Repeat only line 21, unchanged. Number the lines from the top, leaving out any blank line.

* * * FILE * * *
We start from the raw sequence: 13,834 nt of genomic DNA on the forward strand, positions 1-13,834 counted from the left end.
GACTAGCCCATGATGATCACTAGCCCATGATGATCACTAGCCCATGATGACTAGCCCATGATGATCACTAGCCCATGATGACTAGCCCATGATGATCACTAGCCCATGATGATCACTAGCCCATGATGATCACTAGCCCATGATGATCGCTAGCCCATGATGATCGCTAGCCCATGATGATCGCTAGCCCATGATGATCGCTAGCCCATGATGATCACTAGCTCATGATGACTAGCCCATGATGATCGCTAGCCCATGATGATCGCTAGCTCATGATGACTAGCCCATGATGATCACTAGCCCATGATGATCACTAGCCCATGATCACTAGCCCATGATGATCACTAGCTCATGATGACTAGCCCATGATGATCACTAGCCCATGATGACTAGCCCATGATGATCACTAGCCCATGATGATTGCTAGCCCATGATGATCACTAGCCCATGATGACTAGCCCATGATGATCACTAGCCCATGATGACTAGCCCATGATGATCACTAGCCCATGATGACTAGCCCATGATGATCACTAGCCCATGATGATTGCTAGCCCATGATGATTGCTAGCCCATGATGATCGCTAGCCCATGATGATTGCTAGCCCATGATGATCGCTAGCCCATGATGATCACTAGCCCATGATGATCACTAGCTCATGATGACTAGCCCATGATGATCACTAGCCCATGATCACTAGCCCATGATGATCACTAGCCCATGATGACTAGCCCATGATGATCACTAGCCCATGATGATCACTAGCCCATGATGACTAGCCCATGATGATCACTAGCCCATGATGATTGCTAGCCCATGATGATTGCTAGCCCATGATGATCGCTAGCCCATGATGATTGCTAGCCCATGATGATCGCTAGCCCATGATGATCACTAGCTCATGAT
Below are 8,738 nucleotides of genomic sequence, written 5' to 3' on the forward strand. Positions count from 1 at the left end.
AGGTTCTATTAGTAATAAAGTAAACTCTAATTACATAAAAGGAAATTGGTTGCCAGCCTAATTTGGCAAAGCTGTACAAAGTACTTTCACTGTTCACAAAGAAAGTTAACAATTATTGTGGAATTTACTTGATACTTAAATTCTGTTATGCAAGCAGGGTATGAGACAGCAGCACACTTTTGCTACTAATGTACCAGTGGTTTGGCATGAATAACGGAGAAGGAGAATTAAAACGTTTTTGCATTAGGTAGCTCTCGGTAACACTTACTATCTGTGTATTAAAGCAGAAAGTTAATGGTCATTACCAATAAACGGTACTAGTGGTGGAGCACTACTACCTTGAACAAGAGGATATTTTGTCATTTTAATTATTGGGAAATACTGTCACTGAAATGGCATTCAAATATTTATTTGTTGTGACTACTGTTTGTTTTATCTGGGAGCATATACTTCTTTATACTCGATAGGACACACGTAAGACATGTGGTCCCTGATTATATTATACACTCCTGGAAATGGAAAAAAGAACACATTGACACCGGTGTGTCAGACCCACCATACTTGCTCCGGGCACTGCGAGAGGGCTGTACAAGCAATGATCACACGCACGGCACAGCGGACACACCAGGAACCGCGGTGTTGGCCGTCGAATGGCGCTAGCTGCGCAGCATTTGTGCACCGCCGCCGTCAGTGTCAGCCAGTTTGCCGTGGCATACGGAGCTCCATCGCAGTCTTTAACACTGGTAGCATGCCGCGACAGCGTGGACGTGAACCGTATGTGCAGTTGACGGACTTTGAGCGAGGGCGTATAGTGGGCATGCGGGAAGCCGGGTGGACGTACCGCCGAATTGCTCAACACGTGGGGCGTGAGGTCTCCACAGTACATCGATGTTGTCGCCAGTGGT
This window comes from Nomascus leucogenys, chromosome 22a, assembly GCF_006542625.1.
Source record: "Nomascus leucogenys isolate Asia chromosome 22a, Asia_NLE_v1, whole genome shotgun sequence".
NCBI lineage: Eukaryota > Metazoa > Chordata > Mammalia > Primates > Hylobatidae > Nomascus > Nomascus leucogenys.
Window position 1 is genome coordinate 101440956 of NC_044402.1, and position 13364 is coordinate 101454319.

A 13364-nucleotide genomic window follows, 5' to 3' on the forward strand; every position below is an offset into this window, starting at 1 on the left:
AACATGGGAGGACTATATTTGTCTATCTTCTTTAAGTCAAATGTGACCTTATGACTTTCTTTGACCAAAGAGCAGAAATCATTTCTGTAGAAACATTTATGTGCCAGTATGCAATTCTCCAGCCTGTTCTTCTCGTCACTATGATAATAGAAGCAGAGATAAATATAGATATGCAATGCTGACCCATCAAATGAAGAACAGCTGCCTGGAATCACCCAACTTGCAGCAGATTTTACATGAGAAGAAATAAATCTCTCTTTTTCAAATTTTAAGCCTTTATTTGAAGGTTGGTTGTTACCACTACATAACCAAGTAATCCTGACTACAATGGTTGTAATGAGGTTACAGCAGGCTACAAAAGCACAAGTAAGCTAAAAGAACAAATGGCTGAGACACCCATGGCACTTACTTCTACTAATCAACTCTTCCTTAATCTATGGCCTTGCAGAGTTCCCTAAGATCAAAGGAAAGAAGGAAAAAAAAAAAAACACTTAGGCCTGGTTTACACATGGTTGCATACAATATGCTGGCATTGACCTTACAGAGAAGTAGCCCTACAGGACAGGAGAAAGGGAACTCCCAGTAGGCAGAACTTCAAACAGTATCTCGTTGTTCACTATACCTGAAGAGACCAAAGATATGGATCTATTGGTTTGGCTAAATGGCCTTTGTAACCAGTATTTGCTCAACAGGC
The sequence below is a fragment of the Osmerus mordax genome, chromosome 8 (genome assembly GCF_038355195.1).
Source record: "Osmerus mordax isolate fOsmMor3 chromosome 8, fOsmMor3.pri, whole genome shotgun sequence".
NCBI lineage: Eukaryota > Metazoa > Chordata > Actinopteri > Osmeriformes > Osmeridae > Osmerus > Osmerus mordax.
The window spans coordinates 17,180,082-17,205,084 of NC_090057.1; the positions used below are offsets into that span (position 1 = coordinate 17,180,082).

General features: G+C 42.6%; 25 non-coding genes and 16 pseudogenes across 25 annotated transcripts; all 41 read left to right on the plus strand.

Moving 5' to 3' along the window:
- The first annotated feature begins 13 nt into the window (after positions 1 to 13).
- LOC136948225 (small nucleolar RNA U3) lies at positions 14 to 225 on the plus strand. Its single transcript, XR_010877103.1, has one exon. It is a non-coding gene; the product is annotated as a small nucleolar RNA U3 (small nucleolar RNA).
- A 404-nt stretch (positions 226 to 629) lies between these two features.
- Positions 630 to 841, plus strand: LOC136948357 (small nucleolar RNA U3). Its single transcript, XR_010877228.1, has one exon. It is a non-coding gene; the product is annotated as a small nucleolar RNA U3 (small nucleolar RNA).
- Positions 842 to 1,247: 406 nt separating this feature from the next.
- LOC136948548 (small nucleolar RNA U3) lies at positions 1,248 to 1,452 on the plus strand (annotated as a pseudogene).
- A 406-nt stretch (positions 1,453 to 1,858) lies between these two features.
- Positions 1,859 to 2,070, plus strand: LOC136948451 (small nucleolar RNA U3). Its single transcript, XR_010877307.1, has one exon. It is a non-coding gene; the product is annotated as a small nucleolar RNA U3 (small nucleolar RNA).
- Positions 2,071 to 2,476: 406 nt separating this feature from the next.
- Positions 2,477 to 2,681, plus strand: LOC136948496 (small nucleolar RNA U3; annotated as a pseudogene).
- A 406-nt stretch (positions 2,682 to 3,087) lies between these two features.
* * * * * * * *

- Positions 842 to 1,247: 406 nt separating this feature from the next.